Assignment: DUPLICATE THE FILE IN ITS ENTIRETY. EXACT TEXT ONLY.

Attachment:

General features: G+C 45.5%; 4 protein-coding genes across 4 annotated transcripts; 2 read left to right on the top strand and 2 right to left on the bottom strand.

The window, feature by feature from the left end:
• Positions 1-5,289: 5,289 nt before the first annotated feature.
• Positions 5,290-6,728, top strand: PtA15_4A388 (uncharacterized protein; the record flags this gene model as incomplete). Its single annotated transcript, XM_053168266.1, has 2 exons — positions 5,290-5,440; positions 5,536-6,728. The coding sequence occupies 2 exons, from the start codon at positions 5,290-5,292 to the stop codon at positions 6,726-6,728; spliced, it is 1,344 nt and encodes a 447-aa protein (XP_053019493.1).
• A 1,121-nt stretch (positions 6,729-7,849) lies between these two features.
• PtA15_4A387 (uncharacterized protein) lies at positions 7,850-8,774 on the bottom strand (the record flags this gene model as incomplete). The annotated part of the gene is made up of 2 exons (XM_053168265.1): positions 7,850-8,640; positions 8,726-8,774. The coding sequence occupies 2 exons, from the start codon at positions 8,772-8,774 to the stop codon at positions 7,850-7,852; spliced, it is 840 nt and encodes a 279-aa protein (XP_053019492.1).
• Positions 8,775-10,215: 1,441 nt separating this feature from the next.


General features: G+C 45.5%; 4 protein-coding genes across 4 annotated transcripts; 2 read left to right on the top strand and 2 right to left on the bottom strand.

The window, feature by feature from the left end:
• Positions 1-5,289: 5,289 nt before the first annotated feature.
• Positions 5,290-6,728, top strand: PtA15_4A388 (uncharacterized protein; the record flags this gene model as incomplete). Its single annotated transcript, XM_053168266.1, has 2 exons — positions 5,290-5,440; positions 5,536-6,728. The coding sequence occupies 2 exons, from the start codon at positions 5,290-5,292 to the stop codon at positions 6,726-6,728; spliced, it is 1,344 nt and encodes a 447-aa protein (XP_053019493.1).
• A 1,121-nt stretch (positions 6,729-7,849) lies between these two features.
• PtA15_4A387 (uncharacterized protein) lies at positions 7,850-8,774 on the bottom strand (the record flags this gene model as incomplete). The annotated part of the gene is made up of 2 exons (XM_053168265.1): positions 7,850-8,640; positions 8,726-8,774. The coding sequence occupies 2 exons, from the start codon at positions 8,772-8,774 to the stop codon at positions 7,850-7,852; spliced, it is 840 nt and encodes a 279-aa protein (XP_053019492.1).
• Positions 8,775-10,215: 1,441 nt separating this feature from the next.